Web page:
Economics of Equal Pay
by Svetozar Pejovich
Issue 205 – June 6, 2012
After the World War II, the earning differences between men and women became one of America’s most heatedly debated issues. Two observations fueled this debate: the absence of credible evidence that men and women in the United States are not equally productive, and the fact that the market for labor is open and competitive. Given those two observations, profit-seeking employers were expected to bid for the services of women doing the same work as men and, in the process, drive their wages up? However, it didn’t happen. There are two major and conflicting explanations.
Political activists claimed that a major reason for the income differences is discrimination based on sex. The discrimination argument led to political pressure on legislators to enact the ‘equal pay for equal work’ legislation. Economically, equal pay for equal work legislation redistributes incomes. Institutionally, equal pay for equal work substitutes a top-down formal rule for the bottom-up voluntary contracts between employers and employees.
Professional economists argued that the real culprit for the wage differences between men and women was not discrimination but the behavioral incentives of the rules of the game. The wage differences reflected the market evaluation of the costs of hiring females based on the prevailing tradition. Hence, the market for labor treated women as a high-cost resource relative to men. Why?
Traditionally, American men specialized in earning incomes, while women specialized in homemaking and raising children. Single women were socially marginalized. Unwed mothers were not socially acceptable. Wives dropped in and out of the labor market in order to pay some specific expenses. The quit rate of women was relatively high. The costs of hiring women and their on-the-job training were then in general high relative to the costs of hiring men. The word general is important. The real cost of unequal pay for equal work was borne by career-oriented women. That was so because employers based their hiring choices on observed averages. The costs of identifying career women were high and employers had no incentives to incur those costs. Predictably, all women earned wages below those earned by men.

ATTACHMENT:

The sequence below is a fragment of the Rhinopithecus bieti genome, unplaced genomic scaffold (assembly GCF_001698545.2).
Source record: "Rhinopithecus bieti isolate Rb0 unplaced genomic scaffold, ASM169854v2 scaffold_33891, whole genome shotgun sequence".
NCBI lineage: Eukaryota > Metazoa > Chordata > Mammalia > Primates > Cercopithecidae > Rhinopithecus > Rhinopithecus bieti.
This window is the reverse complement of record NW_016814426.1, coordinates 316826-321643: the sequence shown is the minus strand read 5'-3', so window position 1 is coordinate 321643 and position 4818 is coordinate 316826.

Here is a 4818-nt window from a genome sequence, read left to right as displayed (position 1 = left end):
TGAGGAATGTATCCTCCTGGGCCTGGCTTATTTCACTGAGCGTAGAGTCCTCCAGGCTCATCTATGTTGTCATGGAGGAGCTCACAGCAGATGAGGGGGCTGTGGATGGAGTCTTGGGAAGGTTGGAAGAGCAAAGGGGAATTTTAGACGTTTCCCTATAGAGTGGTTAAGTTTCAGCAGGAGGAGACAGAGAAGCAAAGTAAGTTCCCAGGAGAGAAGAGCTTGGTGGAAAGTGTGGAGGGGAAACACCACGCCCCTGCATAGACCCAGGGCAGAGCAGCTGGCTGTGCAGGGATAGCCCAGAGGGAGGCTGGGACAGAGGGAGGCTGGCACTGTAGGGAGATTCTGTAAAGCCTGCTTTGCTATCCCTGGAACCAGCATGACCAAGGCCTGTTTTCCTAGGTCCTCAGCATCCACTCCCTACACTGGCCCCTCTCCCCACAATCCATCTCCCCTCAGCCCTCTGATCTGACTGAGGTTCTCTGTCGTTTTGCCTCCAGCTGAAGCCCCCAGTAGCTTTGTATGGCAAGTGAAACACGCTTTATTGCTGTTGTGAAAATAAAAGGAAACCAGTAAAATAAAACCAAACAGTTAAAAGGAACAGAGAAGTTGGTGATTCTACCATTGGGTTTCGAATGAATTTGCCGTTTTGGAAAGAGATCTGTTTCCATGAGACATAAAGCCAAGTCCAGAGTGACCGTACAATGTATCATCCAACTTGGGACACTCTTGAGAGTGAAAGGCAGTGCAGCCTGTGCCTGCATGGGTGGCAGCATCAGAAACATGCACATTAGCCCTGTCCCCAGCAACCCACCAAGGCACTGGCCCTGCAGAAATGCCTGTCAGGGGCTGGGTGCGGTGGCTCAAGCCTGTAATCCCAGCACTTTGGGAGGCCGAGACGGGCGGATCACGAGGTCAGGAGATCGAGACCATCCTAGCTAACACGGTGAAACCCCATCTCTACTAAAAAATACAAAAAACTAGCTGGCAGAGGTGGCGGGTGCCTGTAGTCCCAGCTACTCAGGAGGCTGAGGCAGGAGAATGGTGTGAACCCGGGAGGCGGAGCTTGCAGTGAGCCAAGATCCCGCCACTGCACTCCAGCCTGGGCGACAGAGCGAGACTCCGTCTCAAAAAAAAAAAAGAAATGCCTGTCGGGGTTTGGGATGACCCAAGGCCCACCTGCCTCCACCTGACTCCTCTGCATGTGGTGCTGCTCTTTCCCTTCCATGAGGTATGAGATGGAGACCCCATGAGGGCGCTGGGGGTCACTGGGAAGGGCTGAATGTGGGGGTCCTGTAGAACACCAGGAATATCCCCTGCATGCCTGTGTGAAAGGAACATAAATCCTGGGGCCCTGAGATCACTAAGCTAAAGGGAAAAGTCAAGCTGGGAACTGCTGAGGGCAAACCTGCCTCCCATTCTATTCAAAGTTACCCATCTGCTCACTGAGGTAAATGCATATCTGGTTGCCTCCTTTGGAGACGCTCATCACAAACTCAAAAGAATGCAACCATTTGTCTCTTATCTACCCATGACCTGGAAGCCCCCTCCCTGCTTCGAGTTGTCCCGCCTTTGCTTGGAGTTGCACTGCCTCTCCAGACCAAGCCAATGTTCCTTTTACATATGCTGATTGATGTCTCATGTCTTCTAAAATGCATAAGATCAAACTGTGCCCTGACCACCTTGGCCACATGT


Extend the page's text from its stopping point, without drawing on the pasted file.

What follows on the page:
In the second half of the last century, the growing demand for labor and the increasing variety of durable consumer goods raised the opportunity costs of homemaking. Higher opportunity costs of homemaking led to a significant increase in women’s participation in the labor force from 33.9% in 1950 to 59.3% in 2005. However, the market for labor continued to respond to the incentives of the prevailing tradition, and women continued to earn less than men. The game had changed but the rules had not. In that institutional environment, by denying women an opportunity to compete for jobs at wages that compensate employers for the perceived difference in the costs of hiring them, equal pay for equal work legislation would increase unemployment of women.
The critical issue for women was to change the rules of the game. And career women, not political activists who emphasized the benefits and ignored the costs, did it by bearing the costs of institutional restructuring. They lived with men without marrying them. They accepted being single moms. And they accepted divorce as an unfortunate but not the career interrupting event. In general, they bore the costs of defying the prevailing rules. As competitive markets began to respond and drove the wages of career women up, other women followed in their footsteps. Eventually, the rules of the game changed to accept the Pill, single motherhood, live-in arrangements, and no-fault divorce.
By ignoring a number of job-related constraints that never bothered men, career women initiated changes in the rules of the game. And those changes, slowly but steadily reduced the income differences between men and women without interfering with the bottom-up voluntary contracts.
Svetozar (Steve) Pejovich, Professor Emeritus, Texas A&M University.